TNT's "Gifted Hands" is one of those longform projects that has Emmy written all over it.
It boasts near-flawless direction from Thomas Carter, a vivid teleplay adaptation by John Pielmeier and uniformly magnificent performances, particularly from star Cuba Gooding Jr., who puts himself back onto the Hollywood map here in a way he hasn't since his Oscar-winning turn in 1996's "Jerry Maguire."
Gooding portrays the real-life world-renowned brain surgeon Benjamin Carson, director of pediatric neurosurgery at Johns Hopkins Children's Center and author of a best-selling 1990 autobiography.
It's taken nearly two decades to get Carson's inspiring story to the screen, but Gooding does him more than proud with a portrayal at once sensitively wrought and quietly moving.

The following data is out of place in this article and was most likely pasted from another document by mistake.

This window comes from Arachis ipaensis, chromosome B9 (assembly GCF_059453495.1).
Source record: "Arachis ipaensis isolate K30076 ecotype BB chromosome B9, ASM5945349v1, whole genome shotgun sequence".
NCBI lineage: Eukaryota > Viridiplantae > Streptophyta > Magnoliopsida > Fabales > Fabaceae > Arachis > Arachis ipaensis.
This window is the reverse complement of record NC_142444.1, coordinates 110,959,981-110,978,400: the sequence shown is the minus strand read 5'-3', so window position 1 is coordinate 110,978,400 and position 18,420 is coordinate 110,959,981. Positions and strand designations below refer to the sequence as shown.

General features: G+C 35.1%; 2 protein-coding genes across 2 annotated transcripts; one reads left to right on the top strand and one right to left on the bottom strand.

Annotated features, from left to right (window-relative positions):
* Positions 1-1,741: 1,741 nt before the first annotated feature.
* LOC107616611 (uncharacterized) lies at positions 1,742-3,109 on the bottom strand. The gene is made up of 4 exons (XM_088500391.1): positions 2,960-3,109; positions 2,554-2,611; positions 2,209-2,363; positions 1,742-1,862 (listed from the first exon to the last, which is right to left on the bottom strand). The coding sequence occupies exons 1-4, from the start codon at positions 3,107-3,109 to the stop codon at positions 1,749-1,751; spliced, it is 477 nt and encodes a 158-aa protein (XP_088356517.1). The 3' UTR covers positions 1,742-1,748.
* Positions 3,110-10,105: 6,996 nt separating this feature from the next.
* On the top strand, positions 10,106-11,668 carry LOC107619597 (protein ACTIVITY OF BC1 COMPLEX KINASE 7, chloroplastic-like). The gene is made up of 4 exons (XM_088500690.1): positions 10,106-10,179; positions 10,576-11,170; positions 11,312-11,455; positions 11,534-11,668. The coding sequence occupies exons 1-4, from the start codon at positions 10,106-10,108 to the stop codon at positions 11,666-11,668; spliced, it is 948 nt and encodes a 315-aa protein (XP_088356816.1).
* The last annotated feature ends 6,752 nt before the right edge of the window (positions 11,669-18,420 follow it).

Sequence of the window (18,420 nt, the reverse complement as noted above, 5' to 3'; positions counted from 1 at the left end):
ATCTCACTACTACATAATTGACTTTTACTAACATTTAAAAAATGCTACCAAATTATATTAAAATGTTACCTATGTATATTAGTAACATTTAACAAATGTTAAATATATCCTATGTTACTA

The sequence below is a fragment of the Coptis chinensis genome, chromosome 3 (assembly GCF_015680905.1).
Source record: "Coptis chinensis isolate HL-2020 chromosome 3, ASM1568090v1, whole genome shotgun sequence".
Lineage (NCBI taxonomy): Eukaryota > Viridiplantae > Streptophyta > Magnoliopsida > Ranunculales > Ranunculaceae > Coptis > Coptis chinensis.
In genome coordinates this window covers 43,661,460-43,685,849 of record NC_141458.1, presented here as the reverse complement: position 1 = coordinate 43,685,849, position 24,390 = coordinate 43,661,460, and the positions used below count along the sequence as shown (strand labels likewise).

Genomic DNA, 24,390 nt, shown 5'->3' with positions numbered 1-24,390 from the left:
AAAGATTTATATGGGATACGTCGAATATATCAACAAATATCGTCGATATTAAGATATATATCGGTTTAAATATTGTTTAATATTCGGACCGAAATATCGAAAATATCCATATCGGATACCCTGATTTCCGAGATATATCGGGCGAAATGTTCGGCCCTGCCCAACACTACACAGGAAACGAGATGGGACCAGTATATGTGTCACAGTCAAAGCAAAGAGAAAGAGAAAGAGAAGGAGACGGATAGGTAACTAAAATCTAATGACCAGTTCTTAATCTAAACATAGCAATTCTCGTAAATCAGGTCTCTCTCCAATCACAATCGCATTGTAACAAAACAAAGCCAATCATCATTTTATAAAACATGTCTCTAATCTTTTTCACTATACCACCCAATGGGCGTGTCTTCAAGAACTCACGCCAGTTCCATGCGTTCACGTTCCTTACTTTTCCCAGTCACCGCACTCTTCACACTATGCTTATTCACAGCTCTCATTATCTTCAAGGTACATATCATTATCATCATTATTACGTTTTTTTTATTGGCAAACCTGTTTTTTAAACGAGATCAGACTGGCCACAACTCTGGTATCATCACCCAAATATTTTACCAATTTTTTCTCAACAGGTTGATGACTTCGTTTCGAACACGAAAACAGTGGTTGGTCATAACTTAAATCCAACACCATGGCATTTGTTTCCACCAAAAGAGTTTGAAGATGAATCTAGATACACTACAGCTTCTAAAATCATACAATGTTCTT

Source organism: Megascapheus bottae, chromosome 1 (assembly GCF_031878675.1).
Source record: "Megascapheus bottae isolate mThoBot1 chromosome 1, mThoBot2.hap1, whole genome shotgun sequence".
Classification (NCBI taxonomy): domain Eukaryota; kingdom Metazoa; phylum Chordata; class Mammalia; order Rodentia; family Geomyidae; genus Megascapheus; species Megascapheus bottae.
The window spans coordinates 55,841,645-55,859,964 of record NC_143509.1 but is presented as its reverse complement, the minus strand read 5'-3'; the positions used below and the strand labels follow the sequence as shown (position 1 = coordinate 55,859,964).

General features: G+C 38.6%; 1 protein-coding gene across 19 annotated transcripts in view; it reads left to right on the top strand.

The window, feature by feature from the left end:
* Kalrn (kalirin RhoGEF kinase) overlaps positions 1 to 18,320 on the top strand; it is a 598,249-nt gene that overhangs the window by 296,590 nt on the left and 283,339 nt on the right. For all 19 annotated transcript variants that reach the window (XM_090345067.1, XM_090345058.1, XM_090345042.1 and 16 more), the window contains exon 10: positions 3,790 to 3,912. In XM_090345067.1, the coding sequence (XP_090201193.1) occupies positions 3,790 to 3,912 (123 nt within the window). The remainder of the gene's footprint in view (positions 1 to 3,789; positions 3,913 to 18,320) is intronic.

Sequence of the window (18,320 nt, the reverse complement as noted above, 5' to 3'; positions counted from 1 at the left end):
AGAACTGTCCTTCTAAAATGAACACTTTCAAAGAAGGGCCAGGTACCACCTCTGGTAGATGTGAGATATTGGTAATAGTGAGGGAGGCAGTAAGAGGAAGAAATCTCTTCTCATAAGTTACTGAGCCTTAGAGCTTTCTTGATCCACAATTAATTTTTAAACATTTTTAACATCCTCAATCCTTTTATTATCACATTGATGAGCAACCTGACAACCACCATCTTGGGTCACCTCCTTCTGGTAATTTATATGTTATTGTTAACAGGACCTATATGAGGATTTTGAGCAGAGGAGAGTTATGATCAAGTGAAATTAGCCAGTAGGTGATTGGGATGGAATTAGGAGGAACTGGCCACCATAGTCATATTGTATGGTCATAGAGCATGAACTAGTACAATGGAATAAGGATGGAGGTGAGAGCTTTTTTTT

In lesser hands (if you'll pardon the pun), this biopic could easily have drifted off into maudlin sap, but Gooding keeps the character of Carson centered and human and the film honoring him wise and surprisingly graphic. (The surgical procedures are showcased in all of their bloody glory, but not so much as to cross the line to gratuitousness.)